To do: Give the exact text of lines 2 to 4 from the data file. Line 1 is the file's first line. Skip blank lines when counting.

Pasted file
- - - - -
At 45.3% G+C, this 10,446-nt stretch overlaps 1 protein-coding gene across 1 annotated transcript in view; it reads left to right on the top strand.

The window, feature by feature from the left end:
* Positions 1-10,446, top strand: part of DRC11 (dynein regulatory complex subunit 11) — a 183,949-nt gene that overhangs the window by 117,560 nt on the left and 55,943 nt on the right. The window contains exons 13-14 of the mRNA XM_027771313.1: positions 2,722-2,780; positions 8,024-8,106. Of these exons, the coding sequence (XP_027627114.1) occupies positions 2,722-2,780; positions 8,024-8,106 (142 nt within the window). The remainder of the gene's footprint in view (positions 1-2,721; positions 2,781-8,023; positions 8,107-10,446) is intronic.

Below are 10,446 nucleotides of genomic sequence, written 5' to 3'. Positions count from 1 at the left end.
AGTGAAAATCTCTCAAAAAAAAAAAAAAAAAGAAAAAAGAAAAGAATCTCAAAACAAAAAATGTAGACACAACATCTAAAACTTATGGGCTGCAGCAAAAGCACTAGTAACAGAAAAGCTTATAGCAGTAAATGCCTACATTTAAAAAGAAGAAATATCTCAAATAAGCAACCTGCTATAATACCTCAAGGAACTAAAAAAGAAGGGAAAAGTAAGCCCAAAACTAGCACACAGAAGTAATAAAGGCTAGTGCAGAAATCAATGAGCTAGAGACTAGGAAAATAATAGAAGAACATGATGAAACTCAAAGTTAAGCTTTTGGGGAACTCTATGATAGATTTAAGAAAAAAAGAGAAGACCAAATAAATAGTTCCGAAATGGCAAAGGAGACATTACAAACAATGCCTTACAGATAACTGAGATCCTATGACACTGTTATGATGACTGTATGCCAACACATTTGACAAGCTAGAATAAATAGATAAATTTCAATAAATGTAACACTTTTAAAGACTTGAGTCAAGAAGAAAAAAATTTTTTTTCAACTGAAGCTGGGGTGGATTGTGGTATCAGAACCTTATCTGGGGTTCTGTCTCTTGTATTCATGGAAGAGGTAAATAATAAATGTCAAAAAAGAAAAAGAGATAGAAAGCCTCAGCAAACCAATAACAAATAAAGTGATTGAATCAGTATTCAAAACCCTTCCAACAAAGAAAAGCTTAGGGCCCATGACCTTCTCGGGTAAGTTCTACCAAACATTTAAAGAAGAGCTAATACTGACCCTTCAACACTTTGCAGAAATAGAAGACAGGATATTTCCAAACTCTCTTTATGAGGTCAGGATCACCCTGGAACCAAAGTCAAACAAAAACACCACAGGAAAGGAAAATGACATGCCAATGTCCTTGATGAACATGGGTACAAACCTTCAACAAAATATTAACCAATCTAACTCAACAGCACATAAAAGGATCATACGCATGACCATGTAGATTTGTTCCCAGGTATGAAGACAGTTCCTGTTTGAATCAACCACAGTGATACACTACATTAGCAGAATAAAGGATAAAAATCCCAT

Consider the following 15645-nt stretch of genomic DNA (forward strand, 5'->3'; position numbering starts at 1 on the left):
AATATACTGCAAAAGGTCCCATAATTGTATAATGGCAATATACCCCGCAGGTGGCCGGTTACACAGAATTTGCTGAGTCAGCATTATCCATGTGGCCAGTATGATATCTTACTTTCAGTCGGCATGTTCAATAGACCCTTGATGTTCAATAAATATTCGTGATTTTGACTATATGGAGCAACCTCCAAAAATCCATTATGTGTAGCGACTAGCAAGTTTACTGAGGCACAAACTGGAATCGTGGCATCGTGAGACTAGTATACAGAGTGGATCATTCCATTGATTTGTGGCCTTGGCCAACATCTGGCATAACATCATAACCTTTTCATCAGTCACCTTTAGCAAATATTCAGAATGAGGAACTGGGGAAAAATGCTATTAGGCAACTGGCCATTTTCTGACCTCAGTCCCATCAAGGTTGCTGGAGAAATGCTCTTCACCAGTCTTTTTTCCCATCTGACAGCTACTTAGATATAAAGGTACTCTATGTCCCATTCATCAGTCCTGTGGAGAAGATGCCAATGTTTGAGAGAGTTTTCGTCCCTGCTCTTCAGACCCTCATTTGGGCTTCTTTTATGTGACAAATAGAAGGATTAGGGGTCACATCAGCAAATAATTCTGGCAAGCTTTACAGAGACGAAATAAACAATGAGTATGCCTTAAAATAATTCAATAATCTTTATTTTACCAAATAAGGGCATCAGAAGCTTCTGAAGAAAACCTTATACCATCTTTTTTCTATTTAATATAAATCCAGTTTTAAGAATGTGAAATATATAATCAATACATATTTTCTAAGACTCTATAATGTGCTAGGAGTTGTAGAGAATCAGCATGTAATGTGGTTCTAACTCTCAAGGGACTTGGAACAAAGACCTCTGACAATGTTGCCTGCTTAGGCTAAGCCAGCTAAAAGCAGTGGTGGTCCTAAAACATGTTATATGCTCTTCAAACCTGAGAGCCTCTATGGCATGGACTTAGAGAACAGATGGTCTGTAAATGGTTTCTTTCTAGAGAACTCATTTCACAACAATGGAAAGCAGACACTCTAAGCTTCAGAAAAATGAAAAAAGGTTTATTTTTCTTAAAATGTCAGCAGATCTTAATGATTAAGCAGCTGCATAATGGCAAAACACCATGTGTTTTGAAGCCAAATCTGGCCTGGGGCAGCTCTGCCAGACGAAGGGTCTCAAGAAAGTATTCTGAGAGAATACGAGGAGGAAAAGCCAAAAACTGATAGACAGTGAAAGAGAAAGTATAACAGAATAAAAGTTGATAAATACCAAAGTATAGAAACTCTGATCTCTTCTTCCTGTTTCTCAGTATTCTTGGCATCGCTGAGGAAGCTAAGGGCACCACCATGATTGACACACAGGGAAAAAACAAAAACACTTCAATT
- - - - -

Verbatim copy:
The window, feature by feature from the left end:
* Positions 1-10,446, top strand: part of DRC11 (dynein regulatory complex subunit 11) — a 183,949-nt gene that overhangs the window by 117,560 nt on the left and 55,943 nt on the right. The window contains exons 13-14 of the mRNA XM_027771313.1: positions 2,722-2,780; positions 8,024-8,106. Of these exons, the coding sequence (XP_027627114.1) occupies positions 2,722-2,780; positions 8,024-8,106 (142 nt within the window). The remainder of the gene's footprint in view (positions 1-2,721; positions 2,781-8,023; positions 8,107-10,446) is intronic.

Below are 10,446 nucleotides of genomic sequence, written 5' to 3'. Positions count from 1 at the left end.